My practice, your practice, our practices: The individuality of Ashtanga

Of Ashtanga’s many great strengths as an asana practice, its contradictory-seeming individuality always strikes me as one of its most fundamental.

My practice is my practice. Your practice is your practice. Perhaps once a week, during a Led Primary, our practices will come close together. But always, they are their own.


The contradiction, of course, is that the practice sequence is the same. But it remains different for each practitioner.

The individuality, it seems to me, is also true among the best Ashtanga teachers. Those who attended the Ashtanga Yoga Confluence saw this first hand. There was a solid level of agreement among the five teachers, but maybe 5% to 10% where they had reasonable variations.

We’ve talked in the past about some of the reasons why this might be true.

I was struck by this again when reading one of David Swenson’s “Thoughts” at his webpage (I’m always hoping there are new ones). This one is about shoulder pain, which I’m experiencing a little this week.

Here’s part of his answer:

Pain is a warning sign from the body and should be listened to. Without seeing your practice directly I am unable to give specific advice. Shoulder soreness can come from a variety of things. Chataranga Danadasana and the transition from there to Upward Facing Dog is a likely place as well as Downward Dog. … The main thing is to find out what position is aggravating the shoulders and change it. You may also need to give the shoulders a rest and soften your practice until you figure out how to approach it without straining that area. Again I cannot know specifically what the cause may be without seeing you in person so I hope that this general information is of some use.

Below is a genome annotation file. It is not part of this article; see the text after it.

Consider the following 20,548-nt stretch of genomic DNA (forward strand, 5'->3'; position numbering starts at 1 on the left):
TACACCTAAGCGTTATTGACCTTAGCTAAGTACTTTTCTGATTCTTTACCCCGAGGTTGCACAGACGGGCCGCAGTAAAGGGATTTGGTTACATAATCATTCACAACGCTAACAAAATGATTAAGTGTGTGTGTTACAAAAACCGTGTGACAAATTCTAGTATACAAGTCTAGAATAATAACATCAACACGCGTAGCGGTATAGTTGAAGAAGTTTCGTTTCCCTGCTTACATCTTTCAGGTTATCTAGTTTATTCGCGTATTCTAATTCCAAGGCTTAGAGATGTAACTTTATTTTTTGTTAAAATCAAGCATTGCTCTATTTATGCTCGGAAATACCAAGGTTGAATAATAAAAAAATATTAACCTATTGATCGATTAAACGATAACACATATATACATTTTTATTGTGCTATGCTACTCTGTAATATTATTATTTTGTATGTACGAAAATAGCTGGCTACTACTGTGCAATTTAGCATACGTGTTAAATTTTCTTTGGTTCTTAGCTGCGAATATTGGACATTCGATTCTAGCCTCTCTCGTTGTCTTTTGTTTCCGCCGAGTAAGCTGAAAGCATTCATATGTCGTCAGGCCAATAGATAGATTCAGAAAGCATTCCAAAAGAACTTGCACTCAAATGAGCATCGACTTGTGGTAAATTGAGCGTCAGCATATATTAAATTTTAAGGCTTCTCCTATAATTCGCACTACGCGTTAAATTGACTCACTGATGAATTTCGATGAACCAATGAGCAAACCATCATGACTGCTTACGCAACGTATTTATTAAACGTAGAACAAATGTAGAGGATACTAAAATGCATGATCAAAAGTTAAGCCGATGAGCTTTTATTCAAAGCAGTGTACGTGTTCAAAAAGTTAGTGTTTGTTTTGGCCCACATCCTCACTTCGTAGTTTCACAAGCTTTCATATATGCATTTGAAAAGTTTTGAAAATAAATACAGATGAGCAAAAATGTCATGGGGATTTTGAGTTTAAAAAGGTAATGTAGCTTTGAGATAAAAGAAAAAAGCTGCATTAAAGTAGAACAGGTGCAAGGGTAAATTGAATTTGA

What struck me was not only David’s smart disclaimer about not being able to answer for certain, but also how he suggests slight tweaks or “answers” to the potential problem.

If the person asking the question followed David’s advice and figured out where the pain or soreness was happening and then responded to that, an individual practice would be the result. Perhaps Chataranga would be slow or somehow measured. Maybe Downward Dog would be light on the arms and heavy on the feet.

But it would still be Ashtanga.

This flexibility, this individuality, is what resonates with me in the practice. And to round out the contradictions in this post, I’ve found the opposite is true of most vinyasa classes: Yes, the poses are different, but the implementation — the how to do the asanas — seems to be more universal. At least in my experience.

Posted by Steve

Published by


Two Ashtangis write about their practice and their teachers.

Leave a Reply

Please log in using one of these methods to post your comment: Logo

You are commenting using your account. Log Out /  Change )

Google photo

You are commenting using your Google account. Log Out /  Change )

Twitter picture

You are commenting using your Twitter account. Log Out /  Change )

Facebook photo

You are commenting using your Facebook account. Log Out /  Change )

Connecting to %s